Is Your Company Ready to Meet its New Disability Hiring Quota?

Is Your Company Ready to Meet its New Disability Hiring Quota?

March 06, 2012
Originally published in Forbes

Has the economy got you worried about reelection? Looking for clever ways to showcase your bona fides as a promoter of “fairness,” champion of the little guy, and scourge of big business? Want to fill the front pages with dumb pronouncements that distract voters from the real issues? Then don’t miss a chance to goad your opponents into taking a principled stand against intrusive government which your allies in the media can easily spin as being insensitive to the plight of the less fortunate.

The White House did such a boffo job firing up its base with its “heads I win, tails you lose” culture war initiative against the Catholic Church that it apparently decided to pick a new fight over the imposition of handicapped hiring quotas. Get ready for an onslaught of new regulations, litigation, intimidation, and selective enforcement, as the Obama administration works to transform the Rehabilitation Act of 1973, which prohibits discrimination against the handicapped, into an affirmative action quota system.

Under changes proposed by Obama’s Labor Department, 7 percent of a company’s employees will soon have to qualify as disabled if the company hopes to continue doing business with the federal government. “What gets measured gets done,” Patricia Shiu, director of the Labor Department’s Office of Federal Contract Compliance Programs, told The Wall Street Journal. “And we’re in the business of getting things done.”

The proposed regulations would go well beyond the “reasonable accommodations” and workplace access requirements called for in the Americans with Disabilities Act. They would impose, for the first time, numerical reporting and hiring quotas on employers. And just to make sure hiring managers don’t fill these quotas with low-wage, make-work jobs that end up becoming just another cost of doing business with the federal government (all passed on to you, the taxpayer and consumer), DOL will monitor subsets of workers grouped by skills and wage rates to make sure the handicapped are evenly apportioned throughout an organization. Stay tuned for 2,000 pages of regulations describing exactly how this is supposed to work, burdening companies with hundreds of thousands of dollars in additional training and compliance costs.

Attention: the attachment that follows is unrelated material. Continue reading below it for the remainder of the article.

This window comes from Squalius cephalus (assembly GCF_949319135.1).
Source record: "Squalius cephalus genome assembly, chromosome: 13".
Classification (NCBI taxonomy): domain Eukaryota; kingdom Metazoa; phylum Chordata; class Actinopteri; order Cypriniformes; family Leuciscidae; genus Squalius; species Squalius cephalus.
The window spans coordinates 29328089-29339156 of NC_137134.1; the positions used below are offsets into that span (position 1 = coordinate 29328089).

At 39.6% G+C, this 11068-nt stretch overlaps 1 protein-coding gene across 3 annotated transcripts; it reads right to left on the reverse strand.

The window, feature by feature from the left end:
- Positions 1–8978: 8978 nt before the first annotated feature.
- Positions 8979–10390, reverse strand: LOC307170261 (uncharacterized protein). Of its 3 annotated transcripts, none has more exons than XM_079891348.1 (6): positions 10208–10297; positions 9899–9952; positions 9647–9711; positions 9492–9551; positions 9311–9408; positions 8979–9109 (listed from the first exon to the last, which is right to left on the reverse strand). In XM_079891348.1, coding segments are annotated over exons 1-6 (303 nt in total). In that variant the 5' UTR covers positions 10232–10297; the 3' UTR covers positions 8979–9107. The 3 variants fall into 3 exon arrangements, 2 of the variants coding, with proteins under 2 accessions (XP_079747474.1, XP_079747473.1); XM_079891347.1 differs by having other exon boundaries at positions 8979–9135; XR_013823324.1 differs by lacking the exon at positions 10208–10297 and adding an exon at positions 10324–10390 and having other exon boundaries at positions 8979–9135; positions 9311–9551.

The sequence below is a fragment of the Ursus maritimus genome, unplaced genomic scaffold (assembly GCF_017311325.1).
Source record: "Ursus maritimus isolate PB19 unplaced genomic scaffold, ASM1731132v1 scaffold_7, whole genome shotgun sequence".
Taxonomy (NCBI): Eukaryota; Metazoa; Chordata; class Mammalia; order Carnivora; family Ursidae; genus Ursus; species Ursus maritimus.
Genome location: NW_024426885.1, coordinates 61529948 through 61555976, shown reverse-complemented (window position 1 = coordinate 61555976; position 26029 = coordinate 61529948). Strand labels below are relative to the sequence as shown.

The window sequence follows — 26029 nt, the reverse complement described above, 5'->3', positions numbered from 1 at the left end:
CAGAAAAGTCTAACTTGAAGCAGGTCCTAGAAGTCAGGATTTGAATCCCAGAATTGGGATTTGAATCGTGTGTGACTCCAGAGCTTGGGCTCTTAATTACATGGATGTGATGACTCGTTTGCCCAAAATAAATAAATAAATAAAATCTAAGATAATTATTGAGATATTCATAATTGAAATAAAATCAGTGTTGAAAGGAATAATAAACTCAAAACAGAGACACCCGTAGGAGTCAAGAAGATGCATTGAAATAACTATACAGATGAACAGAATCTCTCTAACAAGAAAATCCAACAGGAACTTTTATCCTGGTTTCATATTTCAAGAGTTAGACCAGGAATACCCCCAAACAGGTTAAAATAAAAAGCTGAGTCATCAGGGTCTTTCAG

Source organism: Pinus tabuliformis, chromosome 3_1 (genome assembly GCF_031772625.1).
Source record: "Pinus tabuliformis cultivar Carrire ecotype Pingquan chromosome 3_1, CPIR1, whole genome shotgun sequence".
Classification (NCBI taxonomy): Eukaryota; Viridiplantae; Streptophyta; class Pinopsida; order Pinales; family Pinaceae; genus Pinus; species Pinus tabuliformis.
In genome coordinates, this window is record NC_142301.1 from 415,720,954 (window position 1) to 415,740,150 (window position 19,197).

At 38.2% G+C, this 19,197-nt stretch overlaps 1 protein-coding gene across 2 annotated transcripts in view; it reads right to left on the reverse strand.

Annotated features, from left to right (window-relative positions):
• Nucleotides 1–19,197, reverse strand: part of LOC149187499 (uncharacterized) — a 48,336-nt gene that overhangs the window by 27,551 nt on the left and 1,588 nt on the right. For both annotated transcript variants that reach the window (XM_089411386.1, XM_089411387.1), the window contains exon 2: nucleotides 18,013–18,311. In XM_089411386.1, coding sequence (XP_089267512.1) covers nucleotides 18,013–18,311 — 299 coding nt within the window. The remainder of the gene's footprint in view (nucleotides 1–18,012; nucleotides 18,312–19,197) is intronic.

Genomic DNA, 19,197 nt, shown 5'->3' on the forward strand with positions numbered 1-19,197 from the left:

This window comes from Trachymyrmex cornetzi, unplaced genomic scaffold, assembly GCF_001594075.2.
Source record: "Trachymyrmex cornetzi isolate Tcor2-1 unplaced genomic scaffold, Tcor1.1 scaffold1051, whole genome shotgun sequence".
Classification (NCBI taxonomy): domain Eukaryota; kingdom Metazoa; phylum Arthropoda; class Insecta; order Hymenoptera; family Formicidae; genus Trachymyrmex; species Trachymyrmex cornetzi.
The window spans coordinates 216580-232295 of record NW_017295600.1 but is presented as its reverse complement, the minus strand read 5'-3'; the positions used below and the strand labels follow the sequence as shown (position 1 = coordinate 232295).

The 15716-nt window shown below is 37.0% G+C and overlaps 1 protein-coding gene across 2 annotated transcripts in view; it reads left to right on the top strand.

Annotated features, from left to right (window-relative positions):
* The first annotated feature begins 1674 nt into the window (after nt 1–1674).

But that’s not all. The original Rehabilitation and Americans with Disabilities Acts were constructed to prevent employment discrimination and expand public accommodation, so the list of qualifying disabilities was made both flexible and expansive. This encouraged a parade of plaintiffs to flesh out the law. Thanks to two decades of litigation, covered handicaps now include not just physical limitations that can be objectively observed or documented by a physician, but behavioral handicaps like alcoholism, drug addiction, depression, ADHD, dyslexia, emotional disturbance, and a panoply of mental illnesses.

Inverting the law by turning it into a quota system will have little impact if so many people are covered that it is relatively easy to comply. How hard will it be to take a survey of existing employees to show that at least 7 percent of them drink too much beer, smoke pot, get depressed, are allergic to peanuts, or have had the occasional panic attack, not to mention anger management problem? Heck, we already know that a third are obese, which is now considered a handicap, rather than a lifestyle choice.

Hence, regulators are considering an additional rule that at least 2 percent of a contractor’s workforce must be made up of the “severely disabled,” meaning total blindness, deafness, or missing limbs. Hopefully, it will be some time before we hear reports of a desperate job applicant chopping off a finger to land a job.

The reaction of the business community has been both predictable and impotent, painfully aware that they are being set up for another public relations fiasco. How are employers supposed to meet handicapped hiring quotas when other employment laws strictly forbid them from asking applicants if they are handicapped? Not to worry, says Labor apparatchik Shiu. Job seekers will be encouraged to voluntarily self-identify their handicaps. Now there’s a litigator’s dream come true! Every rejected applicant that checked the handicapped box would have cause to sue for discrimination.

You can’t make this stuff up. Or maybe you can if you’re running for reelection as President and have the Labor Department at your beck and call. And you can keep making stuff like this up all the way into November, proving an assertion recently making the rounds based on research done at Cornell University: that people aren’t smart enough for democracy to flourish. Ya think?